If you ask Daniel Alexander Jones how he came up with the character of Jomama Jones, he will tell you she is not his creation - she just chose him as her vehicle.
Starting Wednesday, Jomama Jones takes to the stage at Pillsbury House Theatre for her musical show "Radiate Live!" The tour is earned warm reviews from the New York Times and Time Out New York. I asked Daniel Alexander Jones a few questions about Jomama, her past, and what "Radiate" is all about.
1. Who is Jomama Jones? What's her story?
Jomama Jones was part of a wave of dynamic performers who hit the scene in the early 1980s. Like other children of the Civil Rights Era, she sought to live the dream freely in the space that had been made for her by the previous generations. Her records were staples on R&B and pop radio and her appearances on Soul Train, Solid Gold and American Bandstand are the stuff of legend. When she left America, for reasons she discusses in the show, she did not look back. She traveled the world and continued to perform; she became, as had others before her, an expatriate presence. She returned to the studio in 2009 and has now released three new recordings, Lone Star, Radiate and Six Ways Home. She's performed in several venues nationally and enjoyed a sold-out run of RADIATE at Soho Rep in NYC. She is currently at work on two new projects and has a lot to sing about and share.
2. How did her creation come about?
I didn't create Jomama. She chose me to come through. In truth, I channel her, versus perform her. I am an actor and writer and believe me I would be the first to take credit for her if I could (smile) but I cannot. It's a kind of collaboration. She first appeared to me when I was 25, then living in Minneapolis on a Jerome Fellowship at the Playwrights' Center. I wove her through one of my early performance pieces and she stole the show. Then she went away. In 2009, I went through a series of huge personal upheavals, which included a complete reassessment of my work and role as an artist. In the midst of my plans and schemes, like a comet returning from a long arc, Jomama reappeared to me, with incredible force and clarity. The first things she demanded were the reins, and that I contact Bobby Halvorson. Straight up. What is unfolding artistically is the most exciting process of which I've ever been a part.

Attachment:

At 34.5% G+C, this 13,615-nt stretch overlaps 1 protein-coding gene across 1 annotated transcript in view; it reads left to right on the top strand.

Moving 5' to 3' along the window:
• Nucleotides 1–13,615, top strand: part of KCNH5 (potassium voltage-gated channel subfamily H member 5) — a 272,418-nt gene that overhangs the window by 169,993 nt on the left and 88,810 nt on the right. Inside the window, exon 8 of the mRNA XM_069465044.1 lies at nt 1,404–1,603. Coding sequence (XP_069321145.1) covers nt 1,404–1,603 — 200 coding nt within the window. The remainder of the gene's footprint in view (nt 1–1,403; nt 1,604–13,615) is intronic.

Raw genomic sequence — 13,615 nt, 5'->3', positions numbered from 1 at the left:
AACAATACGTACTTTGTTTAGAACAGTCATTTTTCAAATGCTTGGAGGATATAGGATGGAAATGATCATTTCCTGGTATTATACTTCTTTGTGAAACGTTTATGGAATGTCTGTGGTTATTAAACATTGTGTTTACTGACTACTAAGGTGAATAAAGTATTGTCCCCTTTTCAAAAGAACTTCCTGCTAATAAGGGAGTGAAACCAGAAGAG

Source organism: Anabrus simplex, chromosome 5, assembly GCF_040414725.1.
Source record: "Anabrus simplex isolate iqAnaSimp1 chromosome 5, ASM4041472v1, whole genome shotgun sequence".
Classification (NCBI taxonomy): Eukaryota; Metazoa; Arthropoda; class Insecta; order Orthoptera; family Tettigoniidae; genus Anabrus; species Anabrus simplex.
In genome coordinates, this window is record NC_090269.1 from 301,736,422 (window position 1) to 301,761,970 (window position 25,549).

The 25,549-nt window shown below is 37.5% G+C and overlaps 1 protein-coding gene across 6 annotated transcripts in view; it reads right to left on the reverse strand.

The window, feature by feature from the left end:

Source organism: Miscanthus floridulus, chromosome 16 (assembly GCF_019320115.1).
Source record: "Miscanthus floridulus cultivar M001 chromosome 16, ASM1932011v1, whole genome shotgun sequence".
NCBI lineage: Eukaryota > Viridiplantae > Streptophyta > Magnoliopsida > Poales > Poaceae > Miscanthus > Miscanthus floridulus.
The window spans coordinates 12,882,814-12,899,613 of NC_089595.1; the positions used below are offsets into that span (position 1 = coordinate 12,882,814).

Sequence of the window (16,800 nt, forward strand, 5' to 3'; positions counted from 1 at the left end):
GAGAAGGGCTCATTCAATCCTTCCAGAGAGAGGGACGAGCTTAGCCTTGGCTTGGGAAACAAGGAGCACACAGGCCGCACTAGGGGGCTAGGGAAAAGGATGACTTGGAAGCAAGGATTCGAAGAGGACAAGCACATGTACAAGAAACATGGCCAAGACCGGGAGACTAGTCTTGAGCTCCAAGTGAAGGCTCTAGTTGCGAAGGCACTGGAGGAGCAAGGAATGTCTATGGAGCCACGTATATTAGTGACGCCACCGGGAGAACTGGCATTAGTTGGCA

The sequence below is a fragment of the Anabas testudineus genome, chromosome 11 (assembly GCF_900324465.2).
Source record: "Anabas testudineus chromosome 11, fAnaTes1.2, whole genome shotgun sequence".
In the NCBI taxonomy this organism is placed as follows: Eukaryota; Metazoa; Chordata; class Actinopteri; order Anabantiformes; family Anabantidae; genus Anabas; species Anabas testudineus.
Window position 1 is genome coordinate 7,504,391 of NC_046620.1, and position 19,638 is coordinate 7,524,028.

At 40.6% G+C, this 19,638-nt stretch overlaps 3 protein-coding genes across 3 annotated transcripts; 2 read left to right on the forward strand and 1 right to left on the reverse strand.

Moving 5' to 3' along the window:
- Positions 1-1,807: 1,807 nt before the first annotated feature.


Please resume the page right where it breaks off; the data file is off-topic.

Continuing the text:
3. What's Jomama's mission? Put otherwise, why is she taking Radiate on tour?
Stories shape realities. The stories we tell, the stories we are told, the stories within which we are asked to live, the stories we need to keep ourselves here, the stories we encounter that function like cages, the stories that open portals to new ways of seeing... Songs are sites and delivery systems for stories of incalculable power. What are the songs that sing our truths individually; and what are our collective songs? Jomama Jones is on a mission to sing to you; to invite you to play inside the stories-as-songs that speak to some aspects of our collective resilience and radiance which may - in some cases not all - have been dampened, or which may have lost their strength of signal in the static of our age. She is also deeply curious, looking for evidence of us, here, now - what is the melody we are making?
4. What do you get out of performing her?